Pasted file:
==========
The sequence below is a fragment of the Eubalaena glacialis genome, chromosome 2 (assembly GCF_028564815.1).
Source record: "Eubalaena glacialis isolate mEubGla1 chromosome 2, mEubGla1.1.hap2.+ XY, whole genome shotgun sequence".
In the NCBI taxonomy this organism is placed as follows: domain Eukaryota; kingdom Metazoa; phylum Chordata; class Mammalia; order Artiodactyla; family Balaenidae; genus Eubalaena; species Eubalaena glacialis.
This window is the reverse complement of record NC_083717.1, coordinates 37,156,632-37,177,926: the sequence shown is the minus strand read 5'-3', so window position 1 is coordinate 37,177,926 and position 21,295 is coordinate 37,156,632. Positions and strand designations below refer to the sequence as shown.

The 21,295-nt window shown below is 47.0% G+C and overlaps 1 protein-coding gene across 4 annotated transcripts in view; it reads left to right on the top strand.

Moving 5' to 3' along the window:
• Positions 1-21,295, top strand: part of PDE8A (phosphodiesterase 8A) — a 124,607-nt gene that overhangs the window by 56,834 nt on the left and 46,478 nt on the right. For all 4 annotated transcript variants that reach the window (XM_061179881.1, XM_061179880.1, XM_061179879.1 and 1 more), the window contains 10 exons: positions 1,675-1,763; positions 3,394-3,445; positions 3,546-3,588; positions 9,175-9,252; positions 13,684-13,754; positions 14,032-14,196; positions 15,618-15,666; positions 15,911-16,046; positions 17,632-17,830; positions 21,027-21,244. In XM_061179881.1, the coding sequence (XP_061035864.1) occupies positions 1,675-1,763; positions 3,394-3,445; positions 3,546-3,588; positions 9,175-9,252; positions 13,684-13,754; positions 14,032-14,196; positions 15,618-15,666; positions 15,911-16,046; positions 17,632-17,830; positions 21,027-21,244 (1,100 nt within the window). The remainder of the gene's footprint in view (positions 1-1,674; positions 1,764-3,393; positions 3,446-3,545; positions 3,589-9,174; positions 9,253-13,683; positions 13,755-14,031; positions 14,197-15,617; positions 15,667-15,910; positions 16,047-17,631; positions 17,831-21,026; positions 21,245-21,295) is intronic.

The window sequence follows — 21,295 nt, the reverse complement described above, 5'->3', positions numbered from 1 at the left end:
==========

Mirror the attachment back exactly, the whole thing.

The sequence below is a fragment of the Eubalaena glacialis genome, chromosome 2 (assembly GCF_028564815.1).
Source record: "Eubalaena glacialis isolate mEubGla1 chromosome 2, mEubGla1.1.hap2.+ XY, whole genome shotgun sequence".
In the NCBI taxonomy this organism is placed as follows: domain Eukaryota; kingdom Metazoa; phylum Chordata; class Mammalia; order Artiodactyla; family Balaenidae; genus Eubalaena; species Eubalaena glacialis.
This window is the reverse complement of record NC_083717.1, coordinates 37,156,632-37,177,926: the sequence shown is the minus strand read 5'-3', so window position 1 is coordinate 37,177,926 and position 21,295 is coordinate 37,156,632. Positions and strand designations below refer to the sequence as shown.

The 21,295-nt window shown below is 47.0% G+C and overlaps 1 protein-coding gene across 4 annotated transcripts in view; it reads left to right on the top strand.

Moving 5' to 3' along the window:
• Positions 1-21,295, top strand: part of PDE8A (phosphodiesterase 8A) — a 124,607-nt gene that overhangs the window by 56,834 nt on the left and 46,478 nt on the right. For all 4 annotated transcript variants that reach the window (XM_061179881.1, XM_061179880.1, XM_061179879.1 and 1 more), the window contains 10 exons: positions 1,675-1,763; positions 3,394-3,445; positions 3,546-3,588; positions 9,175-9,252; positions 13,684-13,754; positions 14,032-14,196; positions 15,618-15,666; positions 15,911-16,046; positions 17,632-17,830; positions 21,027-21,244. In XM_061179881.1, the coding sequence (XP_061035864.1) occupies positions 1,675-1,763; positions 3,394-3,445; positions 3,546-3,588; positions 9,175-9,252; positions 13,684-13,754; positions 14,032-14,196; positions 15,618-15,666; positions 15,911-16,046; positions 17,632-17,830; positions 21,027-21,244 (1,100 nt within the window). The remainder of the gene's footprint in view (positions 1-1,674; positions 1,764-3,393; positions 3,446-3,545; positions 3,589-9,174; positions 9,253-13,683; positions 13,755-14,031; positions 14,197-15,617; positions 15,667-15,910; positions 16,047-17,631; positions 17,831-21,026; positions 21,245-21,295) is intronic.

The window sequence follows — 21,295 nt, the reverse complement described above, 5'->3', positions numbered from 1 at the left end: